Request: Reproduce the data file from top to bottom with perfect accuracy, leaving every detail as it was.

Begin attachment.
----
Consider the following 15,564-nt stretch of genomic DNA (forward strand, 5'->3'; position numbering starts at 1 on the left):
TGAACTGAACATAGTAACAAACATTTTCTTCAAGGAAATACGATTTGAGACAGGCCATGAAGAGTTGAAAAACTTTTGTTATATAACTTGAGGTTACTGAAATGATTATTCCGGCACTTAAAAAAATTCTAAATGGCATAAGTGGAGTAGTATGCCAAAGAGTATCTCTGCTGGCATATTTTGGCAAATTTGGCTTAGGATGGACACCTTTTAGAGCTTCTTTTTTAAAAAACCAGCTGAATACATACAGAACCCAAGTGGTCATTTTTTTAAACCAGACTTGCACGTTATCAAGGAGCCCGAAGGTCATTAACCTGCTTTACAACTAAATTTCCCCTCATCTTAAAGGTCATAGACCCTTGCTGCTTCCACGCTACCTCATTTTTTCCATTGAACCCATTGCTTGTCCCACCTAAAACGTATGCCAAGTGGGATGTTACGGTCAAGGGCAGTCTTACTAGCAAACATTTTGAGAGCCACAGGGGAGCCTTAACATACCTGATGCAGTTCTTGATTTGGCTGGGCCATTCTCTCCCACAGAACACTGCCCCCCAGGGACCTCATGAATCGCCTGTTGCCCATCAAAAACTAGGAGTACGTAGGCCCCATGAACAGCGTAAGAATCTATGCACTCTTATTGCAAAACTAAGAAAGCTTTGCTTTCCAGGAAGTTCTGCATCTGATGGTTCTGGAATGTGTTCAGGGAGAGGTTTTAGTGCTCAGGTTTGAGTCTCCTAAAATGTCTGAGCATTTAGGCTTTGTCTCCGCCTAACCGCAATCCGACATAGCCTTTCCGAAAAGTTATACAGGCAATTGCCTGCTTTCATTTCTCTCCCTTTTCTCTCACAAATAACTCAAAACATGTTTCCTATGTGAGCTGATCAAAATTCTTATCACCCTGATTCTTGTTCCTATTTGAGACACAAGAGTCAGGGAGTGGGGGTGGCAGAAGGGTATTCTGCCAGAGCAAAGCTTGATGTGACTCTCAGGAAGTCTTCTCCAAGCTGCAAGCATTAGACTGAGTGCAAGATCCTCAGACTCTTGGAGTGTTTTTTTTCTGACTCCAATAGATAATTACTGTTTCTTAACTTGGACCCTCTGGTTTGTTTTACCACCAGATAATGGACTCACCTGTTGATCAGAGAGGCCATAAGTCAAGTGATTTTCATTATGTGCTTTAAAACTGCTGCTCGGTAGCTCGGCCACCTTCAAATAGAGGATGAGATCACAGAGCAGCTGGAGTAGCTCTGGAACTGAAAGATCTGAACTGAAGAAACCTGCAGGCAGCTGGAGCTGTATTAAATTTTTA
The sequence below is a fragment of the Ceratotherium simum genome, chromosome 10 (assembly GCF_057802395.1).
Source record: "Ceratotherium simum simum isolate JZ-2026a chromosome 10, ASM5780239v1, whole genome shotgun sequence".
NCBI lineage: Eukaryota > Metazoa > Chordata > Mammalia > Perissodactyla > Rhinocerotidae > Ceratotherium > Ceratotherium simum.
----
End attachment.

Consider the following 15,564-nt stretch of genomic DNA (forward strand, 5'->3'; position numbering starts at 1 on the left):
TGAACTGAACATAGTAACAAACATTTTCTTCAAGGAAATACGATTTGAGACAGGCCATGAAGAGTTGAAAAACTTTTGTTATATAACTTGAGGTTACTGAAATGATTATTCCGGCACTTAAAAAAATTCTAAATGGCATAAGTGGAGTAGTATGCCAAAGAGTATCTCTGCTGGCATATTTTGGCAAATTTGGCTTAGGATGGACACCTTTTAGAGCTTCTTTTTTAAAAAACCAGCTGAATACATACAGAACCCAAGTGGTCATTTTTTTAAACCAGACTTGCACGTTATCAAGGAGCCCGAAGGTCATTAACCTGCTTTACAACTAAATTTCCCCTCATCTTAAAGGTCATAGACCCTTGCTGCTTCCACGCTACCTCATTTTTTCCATTGAACCCATTGCTTGTCCCACCTAAAACGTATGCCAAGTGGGATGTTACGGTCAAGGGCAGTCTTACTAGCAAACATTTTGAGAGCCACAGGGGAGCCTTAACATACCTGATGCAGTTCTTGATTTGGCTGGGCCATTCTCTCCCACAGAACACTGCCCCCCAGGGACCTCATGAATCGCCTGTTGCCCATCAAAAACTAGGAGTACGTAGGCCCCATGAACAGCGTAAGAATCTATGCACTCTTATTGCAAAACTAAGAAAGCTTTGCTTTCCAGGAAGTTCTGCATCTGATGGTTCTGGAATGTGTTCAGGGAGAGGTTTTAGTGCTCAGGTTTGAGTCTCCTAAAATGTCTGAGCATTTAGGCTTTGTCTCCGCCTAACCGCAATCCGACATAGCCTTTCCGAAAAGTTATACAGGCAATTGCCTGCTTTCATTTCTCTCCCTTTTCTCTCACAAATAACTCAAAACATGTTTCCTATGTGAGCTGATCAAAATTCTTATCACCCTGATTCTTGTTCCTATTTGAGACACAAGAGTCAGGGAGTGGGGGTGGCAGAAGGGTATTCTGCCAGAGCAAAGCTTGATGTGACTCTCAGGAAGTCTTCTCCAAGCTGCAAGCATTAGACTGAGTGCAAGATCCTCAGACTCTTGGAGTGTTTTTTTTCTGACTCCAATAGATAATTACTGTTTCTTAACTTGGACCCTCTGGTTTGTTTTACCACCAGATAATGGACTCACCTGTTGATCAGAGAGGCCATAAGTCAAGTGATTTTCATTATGTGCTTTAAAACTGCTGCTCGGTAGCTCGGCCACCTTCAAATAGAGGATGAGATCACAGAGCAGCTGGAGTAGCTCTGGAACTGAAAGATCTGAACTGAAGAAACCTGCAGGCAGCTGGAGCTGTATTAAATTTTTA
The sequence below is a fragment of the Ceratotherium simum genome, chromosome 10 (assembly GCF_057802395.1).
Source record: "Ceratotherium simum simum isolate JZ-2026a chromosome 10, ASM5780239v1, whole genome shotgun sequence".
NCBI lineage: Eukaryota > Metazoa > Chordata > Mammalia > Perissodactyla > Rhinocerotidae > Ceratotherium > Ceratotherium simum.